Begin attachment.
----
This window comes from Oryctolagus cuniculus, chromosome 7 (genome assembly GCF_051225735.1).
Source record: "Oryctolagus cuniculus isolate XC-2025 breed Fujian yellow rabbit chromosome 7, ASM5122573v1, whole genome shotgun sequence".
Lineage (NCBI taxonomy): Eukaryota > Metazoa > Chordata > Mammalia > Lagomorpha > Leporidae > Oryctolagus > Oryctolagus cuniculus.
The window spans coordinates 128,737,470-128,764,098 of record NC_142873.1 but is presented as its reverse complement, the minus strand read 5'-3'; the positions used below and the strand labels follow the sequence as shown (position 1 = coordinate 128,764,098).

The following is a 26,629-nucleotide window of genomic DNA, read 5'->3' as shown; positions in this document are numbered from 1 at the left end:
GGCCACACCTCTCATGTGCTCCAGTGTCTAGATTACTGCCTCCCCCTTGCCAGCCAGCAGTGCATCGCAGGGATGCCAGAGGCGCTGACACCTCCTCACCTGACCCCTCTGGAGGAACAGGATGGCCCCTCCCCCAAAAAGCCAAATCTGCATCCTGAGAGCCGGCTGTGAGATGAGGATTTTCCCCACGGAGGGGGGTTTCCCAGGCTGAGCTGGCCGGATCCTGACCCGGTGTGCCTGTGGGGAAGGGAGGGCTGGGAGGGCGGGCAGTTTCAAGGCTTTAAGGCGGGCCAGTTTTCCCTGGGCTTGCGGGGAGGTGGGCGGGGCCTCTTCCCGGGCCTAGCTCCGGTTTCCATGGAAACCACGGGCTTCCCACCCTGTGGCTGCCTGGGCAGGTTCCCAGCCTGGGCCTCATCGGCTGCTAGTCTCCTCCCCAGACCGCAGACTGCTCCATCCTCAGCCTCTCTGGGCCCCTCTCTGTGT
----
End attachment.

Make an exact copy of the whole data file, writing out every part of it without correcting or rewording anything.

This window comes from Oryctolagus cuniculus, chromosome 7 (genome assembly GCF_051225735.1).
Source record: "Oryctolagus cuniculus isolate XC-2025 breed Fujian yellow rabbit chromosome 7, ASM5122573v1, whole genome shotgun sequence".
Lineage (NCBI taxonomy): Eukaryota > Metazoa > Chordata > Mammalia > Lagomorpha > Leporidae > Oryctolagus > Oryctolagus cuniculus.
The window spans coordinates 128,737,470-128,764,098 of record NC_142873.1 but is presented as its reverse complement, the minus strand read 5'-3'; the positions used below and the strand labels follow the sequence as shown (position 1 = coordinate 128,764,098).

The following is a 26,629-nucleotide window of genomic DNA, read 5'->3' as shown; positions in this document are numbered from 1 at the left end:
GGCCACACCTCTCATGTGCTCCAGTGTCTAGATTACTGCCTCCCCCTTGCCAGCCAGCAGTGCATCGCAGGGATGCCAGAGGCGCTGACACCTCCTCACCTGACCCCTCTGGAGGAACAGGATGGCCCCTCCCCCAAAAAGCCAAATCTGCATCCTGAGAGCCGGCTGTGAGATGAGGATTTTCCCCACGGAGGGGGGTTTCCCAGGCTGAGCTGGCCGGATCCTGACCCGGTGTGCCTGTGGGGAAGGGAGGGCTGGGAGGGCGGGCAGTTTCAAGGCTTTAAGGCGGGCCAGTTTTCCCTGGGCTTGCGGGGAGGTGGGCGGGGCCTCTTCCCGGGCCTAGCTCCGGTTTCCATGGAAACCACGGGCTTCCCACCCTGTGGCTGCCTGGGCAGGTTCCCAGCCTGGGCCTCATCGGCTGCTAGTCTCCTCCCCAGACCGCAGACTGCTCCATCCTCAGCCTCTCTGGGCCCCTCTCTGTGT